Dmitri Ivanovich Mendeleev (1834-1907)

Dmitri Ivanovich Mendeleyev (also written Mendeleev) was a Russian chemist born in Siberia who created the first version of the periodic table of elements. His father, a teacher forced into early retirement by blindness, died when Mendeleyev was 13. Mendeleyev’s mother was left to support their large family, and took her son to St Petersburg to enrol him in his father’s old college, the Main Pedagogical Institute. After teacher training, he was sent to teach in a secondary school in Odessa.

Mendeleyev soon returned to St Petersburg, where he studied at St Petersburg University, receiving a master’s degree in 1856. He continued his chemical research at the university while teaching chemistry at various institutions in the city. He spent the years 1859-60 on a state stipend in western Europe, mostly at Heidelberg.

In 1860, Mendeleyev attended the Karlsruhe Congress - the first international conference on chemistry. The delegates, predominantly European chemists, discussed the need for standardised chemical notation and nomenclature, and attempted to reach agreement on a system of atomic weights.

Mendeleyev received an appointment to the chair of chemistry at the St Petersburg Technological Institute in 1864, but soon returned to the university as a professor of chemical technology. In 1867 he moved to the chair of general chemistry at the university.

Mendeleyev developed the periodic system of the elements while he was writing a chemistry textbook, Principles of Chemistry. He introduced his periodic table in 1869, though he was not the first to propose that the elements might be periodic - John Newlands and Lothar Meyer had both suggested versions of a system where elements could be arranged by atomic weight and according to shared properties. However, Mendeleyev’s breakthrough was his willingness to overlook the discrepancies in the atomic weights of the elements when placed in the right order, and to leave gaps in the system for several undiscovered elements. His intellectual boldness was vindicated some 40 years later when Henry Moseley showed that the order of the elements was determined by the number of protons they contained (their so-called atomic number) rather than their atomic weight.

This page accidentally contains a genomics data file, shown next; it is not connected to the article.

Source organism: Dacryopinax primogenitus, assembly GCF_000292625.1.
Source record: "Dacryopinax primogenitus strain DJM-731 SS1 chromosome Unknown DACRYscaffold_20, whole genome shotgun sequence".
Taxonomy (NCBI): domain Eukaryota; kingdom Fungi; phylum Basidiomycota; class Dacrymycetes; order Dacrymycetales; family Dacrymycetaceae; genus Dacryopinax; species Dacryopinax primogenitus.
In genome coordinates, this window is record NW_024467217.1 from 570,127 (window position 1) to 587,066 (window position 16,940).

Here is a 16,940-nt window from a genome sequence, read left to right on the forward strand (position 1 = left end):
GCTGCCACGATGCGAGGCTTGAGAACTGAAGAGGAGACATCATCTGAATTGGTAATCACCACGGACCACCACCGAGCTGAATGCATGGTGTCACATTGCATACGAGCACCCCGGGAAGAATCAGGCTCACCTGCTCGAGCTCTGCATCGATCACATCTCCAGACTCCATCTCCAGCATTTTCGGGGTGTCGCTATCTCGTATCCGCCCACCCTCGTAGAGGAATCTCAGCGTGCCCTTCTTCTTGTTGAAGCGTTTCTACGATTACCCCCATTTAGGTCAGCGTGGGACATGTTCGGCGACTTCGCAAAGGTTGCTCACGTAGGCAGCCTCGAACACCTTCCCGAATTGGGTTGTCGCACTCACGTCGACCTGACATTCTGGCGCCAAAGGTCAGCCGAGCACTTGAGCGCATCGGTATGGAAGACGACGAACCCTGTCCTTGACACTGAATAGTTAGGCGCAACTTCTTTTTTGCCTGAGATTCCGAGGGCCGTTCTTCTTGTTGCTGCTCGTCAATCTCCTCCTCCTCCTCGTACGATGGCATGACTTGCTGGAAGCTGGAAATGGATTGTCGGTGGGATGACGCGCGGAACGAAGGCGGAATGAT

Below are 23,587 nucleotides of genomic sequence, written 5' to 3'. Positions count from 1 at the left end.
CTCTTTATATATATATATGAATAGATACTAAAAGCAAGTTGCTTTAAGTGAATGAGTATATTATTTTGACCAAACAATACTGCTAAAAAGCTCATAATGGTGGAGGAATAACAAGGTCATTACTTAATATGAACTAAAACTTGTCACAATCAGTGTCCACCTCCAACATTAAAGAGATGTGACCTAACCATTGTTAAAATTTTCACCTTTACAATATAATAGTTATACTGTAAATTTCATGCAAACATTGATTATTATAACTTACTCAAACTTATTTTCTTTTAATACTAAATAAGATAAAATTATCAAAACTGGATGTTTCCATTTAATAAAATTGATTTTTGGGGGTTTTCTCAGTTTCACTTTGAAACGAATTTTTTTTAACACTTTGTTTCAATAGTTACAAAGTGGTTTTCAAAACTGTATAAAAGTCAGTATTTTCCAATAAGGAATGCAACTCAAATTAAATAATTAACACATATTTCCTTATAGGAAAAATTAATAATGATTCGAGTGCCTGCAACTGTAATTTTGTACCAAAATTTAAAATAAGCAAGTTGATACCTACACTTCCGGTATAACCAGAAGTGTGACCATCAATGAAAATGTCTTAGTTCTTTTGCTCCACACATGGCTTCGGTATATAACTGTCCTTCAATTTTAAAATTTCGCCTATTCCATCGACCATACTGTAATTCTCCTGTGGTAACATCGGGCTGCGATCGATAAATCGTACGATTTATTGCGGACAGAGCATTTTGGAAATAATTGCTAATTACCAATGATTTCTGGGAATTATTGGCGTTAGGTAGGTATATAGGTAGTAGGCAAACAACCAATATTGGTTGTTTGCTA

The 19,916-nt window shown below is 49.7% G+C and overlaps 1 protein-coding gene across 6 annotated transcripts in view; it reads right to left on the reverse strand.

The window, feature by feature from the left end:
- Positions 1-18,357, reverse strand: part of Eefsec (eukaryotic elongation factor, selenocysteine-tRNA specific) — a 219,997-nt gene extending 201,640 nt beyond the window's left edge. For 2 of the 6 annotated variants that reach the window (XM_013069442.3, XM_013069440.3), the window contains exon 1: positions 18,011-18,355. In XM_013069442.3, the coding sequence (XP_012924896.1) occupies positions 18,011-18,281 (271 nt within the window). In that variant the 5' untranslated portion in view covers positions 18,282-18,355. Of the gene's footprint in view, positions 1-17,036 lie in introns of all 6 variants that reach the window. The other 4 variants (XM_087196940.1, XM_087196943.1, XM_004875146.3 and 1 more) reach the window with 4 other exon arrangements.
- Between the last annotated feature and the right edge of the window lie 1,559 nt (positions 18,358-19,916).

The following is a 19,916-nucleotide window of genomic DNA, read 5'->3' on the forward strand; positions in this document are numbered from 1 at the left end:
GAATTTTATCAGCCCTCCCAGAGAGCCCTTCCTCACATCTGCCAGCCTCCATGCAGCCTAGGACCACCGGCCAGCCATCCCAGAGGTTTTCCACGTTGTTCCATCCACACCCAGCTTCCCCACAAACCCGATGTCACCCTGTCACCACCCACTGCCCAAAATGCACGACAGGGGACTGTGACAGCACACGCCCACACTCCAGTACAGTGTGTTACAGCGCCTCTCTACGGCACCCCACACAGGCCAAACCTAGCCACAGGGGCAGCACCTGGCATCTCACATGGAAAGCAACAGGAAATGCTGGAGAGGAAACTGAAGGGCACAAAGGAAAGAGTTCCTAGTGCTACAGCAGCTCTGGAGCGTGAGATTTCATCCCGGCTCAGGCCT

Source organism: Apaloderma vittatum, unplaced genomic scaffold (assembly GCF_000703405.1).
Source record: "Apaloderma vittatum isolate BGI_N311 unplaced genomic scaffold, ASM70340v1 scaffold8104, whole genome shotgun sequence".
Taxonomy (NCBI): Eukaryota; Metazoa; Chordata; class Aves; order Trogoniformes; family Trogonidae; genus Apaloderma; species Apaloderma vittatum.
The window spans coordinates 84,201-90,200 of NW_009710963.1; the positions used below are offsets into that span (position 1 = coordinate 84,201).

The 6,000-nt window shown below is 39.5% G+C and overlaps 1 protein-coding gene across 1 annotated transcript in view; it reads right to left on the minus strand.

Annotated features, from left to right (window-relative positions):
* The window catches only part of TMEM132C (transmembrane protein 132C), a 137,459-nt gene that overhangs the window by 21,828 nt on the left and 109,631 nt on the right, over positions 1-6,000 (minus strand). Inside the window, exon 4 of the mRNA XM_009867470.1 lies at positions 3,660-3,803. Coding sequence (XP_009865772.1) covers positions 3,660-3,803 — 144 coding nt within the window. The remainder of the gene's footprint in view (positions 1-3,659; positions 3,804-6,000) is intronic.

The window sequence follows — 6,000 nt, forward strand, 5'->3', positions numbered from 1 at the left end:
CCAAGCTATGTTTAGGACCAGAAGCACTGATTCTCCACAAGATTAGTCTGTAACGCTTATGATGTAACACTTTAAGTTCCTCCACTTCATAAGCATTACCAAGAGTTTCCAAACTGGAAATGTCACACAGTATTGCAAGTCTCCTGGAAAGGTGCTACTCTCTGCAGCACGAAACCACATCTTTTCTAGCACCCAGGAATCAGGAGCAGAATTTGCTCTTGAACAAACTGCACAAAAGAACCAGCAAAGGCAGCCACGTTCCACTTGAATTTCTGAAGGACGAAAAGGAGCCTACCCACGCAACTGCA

Apart from the periodic table, Mendeleyev was also interested in the interaction between molecules and he discovered the ‘critical point’ (the conditions beyond which a gas cannot be liquefied by pressure) independently of Thomas Andrews, the scientist traditionally credited with the discovery.

In 1880 fellow academics proposed him for the chair of chemical technology at the Imperial Academy of Sciences, but, controversially, his candidacy was opposed by a number of influential individuals and ultimately rejected. He resigned from his university chair ten years later. Mendeleyev did much consulting work in a variety of sectors, including the petroleum and agriculture industries. He was subsequently made Director of the Bureau of Weights and Measures in 1893, a post he still occupied at the time of his death.